The Free Press, Mankato, MN

Sports Columns

April 14, 2013

Thoma: Jackie was the first — but not the only one in 1947

— Today is Jackie Robinson Day — the day all major league players wear his otherwise retired 42 in honor of his social significance.

Further attention is being devoted to Robinson this year with the release of the movie “42,” which depicts his struggles as he broke baseball’s color bar in 1947.

Largely lost in the adulation for Robinson are the four other black men who played in the major leagues that year — four men who faced the same racism and opposition as Robinson did, but without the historic fame that has accompanied Robinson through the years.

Their stories also suggest how well Branch Rickey chose Robinson as the trailblazer. Robinson’s success in his first year stands in contrast to the others.

Here are their stories:

Larry Doby, Cleveland Indians, debut July 5.

Doby may well have been on Rickey’s list when he was searching for the pioneer black. Instead, Doby became the Buzz Aldrin of baseball integration: the second black player in the majors, the first in the American League.

Doby had been a middle infielder in the Negro Leagues, but the Indians had a superb double play combo in shortstop Lou Boudreau and second baseman Joe Gordon. Doby was mainly used as a pinch hitter in 1947 and hit just .156.

The next spring he was converted into a center fielder, and his career took off. He hit .301 and helped the Indians win the pennant and World Series in 1948. He went on to make seven straight All-Star teams. He twice led the American League in home runs, once in RBIs, once in runs scored.

In 1978 be became the second black man to manage a major league team (Frank Robinson having been the first). In 1997 he was elected to the Hall of Fame.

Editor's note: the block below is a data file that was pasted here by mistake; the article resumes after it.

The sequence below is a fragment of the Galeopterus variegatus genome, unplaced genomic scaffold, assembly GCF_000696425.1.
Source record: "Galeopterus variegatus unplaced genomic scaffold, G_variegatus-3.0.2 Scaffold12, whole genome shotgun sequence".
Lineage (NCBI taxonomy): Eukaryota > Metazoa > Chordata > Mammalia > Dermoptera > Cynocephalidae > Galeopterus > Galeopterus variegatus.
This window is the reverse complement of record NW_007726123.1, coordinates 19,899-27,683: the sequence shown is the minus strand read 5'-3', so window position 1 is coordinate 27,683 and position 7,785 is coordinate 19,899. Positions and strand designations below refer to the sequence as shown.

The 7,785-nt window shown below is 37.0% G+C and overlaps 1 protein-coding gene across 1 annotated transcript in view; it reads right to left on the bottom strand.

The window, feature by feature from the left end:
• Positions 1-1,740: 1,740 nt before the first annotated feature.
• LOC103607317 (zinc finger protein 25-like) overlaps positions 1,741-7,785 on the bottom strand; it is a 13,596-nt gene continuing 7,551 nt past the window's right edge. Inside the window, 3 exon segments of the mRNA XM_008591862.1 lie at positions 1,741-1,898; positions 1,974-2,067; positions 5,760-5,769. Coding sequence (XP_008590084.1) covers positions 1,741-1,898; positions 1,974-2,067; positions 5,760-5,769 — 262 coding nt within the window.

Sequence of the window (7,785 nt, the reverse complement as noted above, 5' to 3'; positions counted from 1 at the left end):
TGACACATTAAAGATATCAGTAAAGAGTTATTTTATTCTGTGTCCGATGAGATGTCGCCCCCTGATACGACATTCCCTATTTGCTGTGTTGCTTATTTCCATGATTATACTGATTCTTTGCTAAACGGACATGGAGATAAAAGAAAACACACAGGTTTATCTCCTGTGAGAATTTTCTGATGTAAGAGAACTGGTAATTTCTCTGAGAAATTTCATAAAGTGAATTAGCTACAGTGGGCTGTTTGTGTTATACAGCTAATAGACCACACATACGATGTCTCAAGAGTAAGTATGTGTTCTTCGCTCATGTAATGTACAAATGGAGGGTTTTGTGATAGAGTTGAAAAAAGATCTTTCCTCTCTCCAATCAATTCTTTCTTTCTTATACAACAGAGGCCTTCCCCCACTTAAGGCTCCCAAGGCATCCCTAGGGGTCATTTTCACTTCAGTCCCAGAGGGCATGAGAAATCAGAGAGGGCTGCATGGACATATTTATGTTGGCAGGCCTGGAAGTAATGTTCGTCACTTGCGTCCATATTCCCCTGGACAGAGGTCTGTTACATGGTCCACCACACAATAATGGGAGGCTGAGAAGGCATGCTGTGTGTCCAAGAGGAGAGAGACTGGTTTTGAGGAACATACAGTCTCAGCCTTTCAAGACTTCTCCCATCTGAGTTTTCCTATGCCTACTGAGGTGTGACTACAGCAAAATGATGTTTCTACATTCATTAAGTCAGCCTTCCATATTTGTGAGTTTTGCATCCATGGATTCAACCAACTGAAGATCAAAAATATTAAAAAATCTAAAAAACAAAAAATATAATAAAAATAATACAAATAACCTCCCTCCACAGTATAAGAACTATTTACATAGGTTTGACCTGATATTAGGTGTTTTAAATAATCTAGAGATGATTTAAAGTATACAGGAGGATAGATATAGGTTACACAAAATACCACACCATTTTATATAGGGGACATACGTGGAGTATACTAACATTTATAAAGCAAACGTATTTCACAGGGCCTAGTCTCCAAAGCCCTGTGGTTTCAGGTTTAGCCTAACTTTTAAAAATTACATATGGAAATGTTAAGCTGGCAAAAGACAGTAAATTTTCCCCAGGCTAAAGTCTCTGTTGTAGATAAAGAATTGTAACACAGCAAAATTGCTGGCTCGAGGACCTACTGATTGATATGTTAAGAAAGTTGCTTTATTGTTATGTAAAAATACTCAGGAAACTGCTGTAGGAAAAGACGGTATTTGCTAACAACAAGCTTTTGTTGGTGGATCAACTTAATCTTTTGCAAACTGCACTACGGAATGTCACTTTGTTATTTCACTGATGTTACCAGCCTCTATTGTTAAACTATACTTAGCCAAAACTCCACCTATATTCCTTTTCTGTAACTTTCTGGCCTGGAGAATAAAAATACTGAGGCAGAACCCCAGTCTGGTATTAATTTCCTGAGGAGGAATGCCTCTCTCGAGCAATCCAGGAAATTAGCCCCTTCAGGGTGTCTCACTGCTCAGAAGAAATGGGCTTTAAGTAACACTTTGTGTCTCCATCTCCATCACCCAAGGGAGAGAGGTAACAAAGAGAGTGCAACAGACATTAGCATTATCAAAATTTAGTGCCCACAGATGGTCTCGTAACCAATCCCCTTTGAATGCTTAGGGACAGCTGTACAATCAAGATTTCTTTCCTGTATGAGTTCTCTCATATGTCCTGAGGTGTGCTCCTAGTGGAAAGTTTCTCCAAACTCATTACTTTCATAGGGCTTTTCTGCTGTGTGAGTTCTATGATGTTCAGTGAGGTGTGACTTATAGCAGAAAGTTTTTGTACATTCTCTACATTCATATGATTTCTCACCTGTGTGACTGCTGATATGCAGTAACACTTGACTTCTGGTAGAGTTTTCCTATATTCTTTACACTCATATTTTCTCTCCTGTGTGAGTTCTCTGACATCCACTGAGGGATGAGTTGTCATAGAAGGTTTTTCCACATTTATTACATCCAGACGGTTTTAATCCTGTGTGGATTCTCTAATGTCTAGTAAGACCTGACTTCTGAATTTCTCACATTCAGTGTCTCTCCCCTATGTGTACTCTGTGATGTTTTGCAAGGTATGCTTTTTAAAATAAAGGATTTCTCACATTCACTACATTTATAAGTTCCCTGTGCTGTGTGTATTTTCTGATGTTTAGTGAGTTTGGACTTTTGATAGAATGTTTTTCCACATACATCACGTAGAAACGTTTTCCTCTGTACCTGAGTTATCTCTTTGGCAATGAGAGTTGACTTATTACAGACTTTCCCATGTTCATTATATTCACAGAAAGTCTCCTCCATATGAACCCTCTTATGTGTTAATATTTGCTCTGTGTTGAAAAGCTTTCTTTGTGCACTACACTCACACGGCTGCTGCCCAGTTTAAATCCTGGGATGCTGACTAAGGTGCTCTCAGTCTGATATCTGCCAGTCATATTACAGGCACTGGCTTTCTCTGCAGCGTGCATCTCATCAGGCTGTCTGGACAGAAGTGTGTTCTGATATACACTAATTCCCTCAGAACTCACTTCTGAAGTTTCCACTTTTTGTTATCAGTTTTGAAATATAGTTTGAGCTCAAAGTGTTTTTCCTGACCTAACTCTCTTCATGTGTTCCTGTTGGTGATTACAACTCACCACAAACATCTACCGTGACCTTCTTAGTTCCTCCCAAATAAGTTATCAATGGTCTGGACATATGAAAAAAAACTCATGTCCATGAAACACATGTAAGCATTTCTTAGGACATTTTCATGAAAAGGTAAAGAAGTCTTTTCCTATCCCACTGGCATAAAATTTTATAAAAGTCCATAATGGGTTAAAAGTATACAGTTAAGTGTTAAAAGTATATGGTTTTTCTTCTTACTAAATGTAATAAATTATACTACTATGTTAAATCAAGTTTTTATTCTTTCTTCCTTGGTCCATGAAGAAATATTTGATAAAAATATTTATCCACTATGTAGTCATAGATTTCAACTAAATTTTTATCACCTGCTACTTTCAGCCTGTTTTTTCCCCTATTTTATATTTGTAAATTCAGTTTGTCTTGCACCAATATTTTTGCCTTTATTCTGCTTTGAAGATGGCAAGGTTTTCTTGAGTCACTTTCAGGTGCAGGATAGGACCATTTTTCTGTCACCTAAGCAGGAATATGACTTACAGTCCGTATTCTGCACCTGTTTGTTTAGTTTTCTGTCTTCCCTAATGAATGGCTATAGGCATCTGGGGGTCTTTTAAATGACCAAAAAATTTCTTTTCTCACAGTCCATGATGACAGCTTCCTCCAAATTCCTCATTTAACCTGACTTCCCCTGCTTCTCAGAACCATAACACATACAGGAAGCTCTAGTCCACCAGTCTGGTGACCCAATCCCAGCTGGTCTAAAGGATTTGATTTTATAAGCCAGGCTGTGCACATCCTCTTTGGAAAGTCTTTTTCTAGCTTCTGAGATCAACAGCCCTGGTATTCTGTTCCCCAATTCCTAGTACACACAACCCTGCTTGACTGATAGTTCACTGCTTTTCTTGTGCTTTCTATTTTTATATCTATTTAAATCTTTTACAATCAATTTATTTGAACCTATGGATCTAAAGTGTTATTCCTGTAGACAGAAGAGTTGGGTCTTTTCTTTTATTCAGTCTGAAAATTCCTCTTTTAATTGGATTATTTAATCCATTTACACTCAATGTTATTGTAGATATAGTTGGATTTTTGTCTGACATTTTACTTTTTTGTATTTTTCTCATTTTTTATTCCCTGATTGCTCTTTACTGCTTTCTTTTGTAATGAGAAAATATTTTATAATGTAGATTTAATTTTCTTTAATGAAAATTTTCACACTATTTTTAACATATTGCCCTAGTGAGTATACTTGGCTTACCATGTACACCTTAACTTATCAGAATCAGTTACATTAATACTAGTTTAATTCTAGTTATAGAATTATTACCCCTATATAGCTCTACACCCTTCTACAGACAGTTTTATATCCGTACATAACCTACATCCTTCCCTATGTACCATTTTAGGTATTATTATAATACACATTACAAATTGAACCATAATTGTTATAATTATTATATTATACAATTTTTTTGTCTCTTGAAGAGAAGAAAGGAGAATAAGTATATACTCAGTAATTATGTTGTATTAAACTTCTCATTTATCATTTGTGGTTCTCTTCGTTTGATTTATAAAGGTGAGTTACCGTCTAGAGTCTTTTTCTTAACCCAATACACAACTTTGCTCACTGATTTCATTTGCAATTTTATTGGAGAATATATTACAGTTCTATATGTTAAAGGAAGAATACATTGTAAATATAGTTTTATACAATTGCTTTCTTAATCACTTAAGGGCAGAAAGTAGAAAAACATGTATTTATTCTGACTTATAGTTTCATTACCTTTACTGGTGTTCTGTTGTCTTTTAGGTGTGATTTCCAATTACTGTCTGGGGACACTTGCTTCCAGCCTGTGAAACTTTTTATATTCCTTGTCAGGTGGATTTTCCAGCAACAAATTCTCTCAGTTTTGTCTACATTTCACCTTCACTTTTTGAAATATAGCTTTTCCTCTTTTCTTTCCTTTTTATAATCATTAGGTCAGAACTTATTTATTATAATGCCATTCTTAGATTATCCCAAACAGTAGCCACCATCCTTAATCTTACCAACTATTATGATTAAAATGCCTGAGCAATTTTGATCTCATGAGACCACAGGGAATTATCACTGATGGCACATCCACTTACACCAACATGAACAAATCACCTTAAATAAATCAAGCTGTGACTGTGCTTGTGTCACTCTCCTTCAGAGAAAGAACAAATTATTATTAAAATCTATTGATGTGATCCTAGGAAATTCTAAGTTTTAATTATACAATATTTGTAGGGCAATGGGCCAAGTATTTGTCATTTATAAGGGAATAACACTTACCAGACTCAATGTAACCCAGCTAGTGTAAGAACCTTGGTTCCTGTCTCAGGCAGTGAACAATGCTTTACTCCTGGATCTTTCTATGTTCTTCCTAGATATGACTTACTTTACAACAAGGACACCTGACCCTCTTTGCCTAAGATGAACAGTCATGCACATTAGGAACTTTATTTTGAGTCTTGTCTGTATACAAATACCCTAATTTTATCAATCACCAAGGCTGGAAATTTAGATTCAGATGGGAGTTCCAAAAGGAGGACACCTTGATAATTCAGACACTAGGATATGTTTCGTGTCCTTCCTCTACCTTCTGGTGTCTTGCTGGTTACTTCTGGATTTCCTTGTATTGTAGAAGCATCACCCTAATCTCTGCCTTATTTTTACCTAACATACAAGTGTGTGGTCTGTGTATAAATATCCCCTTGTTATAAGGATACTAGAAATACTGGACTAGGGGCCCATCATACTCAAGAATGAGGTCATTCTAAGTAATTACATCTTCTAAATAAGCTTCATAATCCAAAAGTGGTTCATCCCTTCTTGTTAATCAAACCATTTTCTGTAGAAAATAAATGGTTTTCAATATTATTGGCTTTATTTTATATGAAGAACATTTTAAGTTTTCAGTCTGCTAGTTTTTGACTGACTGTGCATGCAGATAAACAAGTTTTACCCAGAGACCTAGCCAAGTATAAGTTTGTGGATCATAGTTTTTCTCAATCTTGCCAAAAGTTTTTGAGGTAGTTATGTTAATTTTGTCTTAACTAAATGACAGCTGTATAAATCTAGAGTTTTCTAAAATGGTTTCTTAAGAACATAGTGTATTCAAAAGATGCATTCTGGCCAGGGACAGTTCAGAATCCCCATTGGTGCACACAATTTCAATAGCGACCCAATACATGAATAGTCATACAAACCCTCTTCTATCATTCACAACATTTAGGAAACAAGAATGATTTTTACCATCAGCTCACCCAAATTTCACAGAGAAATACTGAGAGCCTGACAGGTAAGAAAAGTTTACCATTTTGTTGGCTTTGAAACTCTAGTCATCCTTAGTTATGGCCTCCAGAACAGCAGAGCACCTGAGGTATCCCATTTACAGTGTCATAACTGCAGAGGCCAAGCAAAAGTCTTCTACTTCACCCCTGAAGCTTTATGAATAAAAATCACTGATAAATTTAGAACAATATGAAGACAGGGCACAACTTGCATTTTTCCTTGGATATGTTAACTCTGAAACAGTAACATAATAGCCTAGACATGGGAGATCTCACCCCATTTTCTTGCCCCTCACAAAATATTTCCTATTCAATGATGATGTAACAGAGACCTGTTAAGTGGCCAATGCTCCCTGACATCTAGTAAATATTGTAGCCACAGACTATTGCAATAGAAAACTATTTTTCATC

Hank Thompson and Willard Brown, St. Louis Browns. Thompson debuted July 17, Brown on July 19.

Robinson was carefully selected for his pioneering role. Thompson and Brown were not — unless they were being set up to fail.

Thompson, 21 at the time, was an alcoholic with a history of arrests. Brown, who had been a legitimately great player in the Negro Leagues, was 32 and on the downside of his career — and he had a reputation among his Negro League peers for laziness.

Both men were released in August after playing less than two dozen games.

Thompson soon resurfaced in the majors with the New York Giants (he and Monte Irvin were that team’s first blacks), for whom he played in two World Series. Brown spent the rest of his playing days in the Negro Leagues.

Brown was the first black to homer in an American League game. The story goes that he did so with the bat of white teammate Jeff Heath, who promptly broke the bat against a wall.

That may not be as obvious a case of racial animosity as it sounds. Thompson years later said that Heath was one of the few Brownies who welcomed the two blacks to the club. Heath was, apparently, quite superstitious about his bats; he wasn’t so much upset that a black man had used the bat as that anybody had. The behavior still seems odd.

Brown was selected for the Hall of Fame in 2006 by the special Negro League Committee.

Dan Bankhead, Brooklyn Dodgers, debut Aug. 26.

Bankhead was the first black pitcher in the majors. He didn’t pitch much for the Dodgers in 1947 — just four games and 10 innings of relief work with an ERA of 7.20. He was on the World Series roster, but was merely used as a pinch runner.

He spent the 1948 and ’49 seasons in the minors (part of that time with the St. Paul Saints) and returned to the majors in 1950 and ’51, without notable success. He had a career ERA of 6.52.

More blacks would come to the majors in 1948 — notably Roy Campanella with the Dodgers and the legendary Satchel Paige with the Indians.

But in 1947, there were just the five — and only Robinson was a true success on the field that season. He was also the only one to spend any time in the white minors before hitting the major leagues. Two of the other four were talented enough to reach Cooperstown, but they weren’t prepared for the ordeal of 1947 as Robinson had been.

Edward Thoma (344-6377; maintains his Baseball Outsider blog at Follow him on Twitter @bboutsider.

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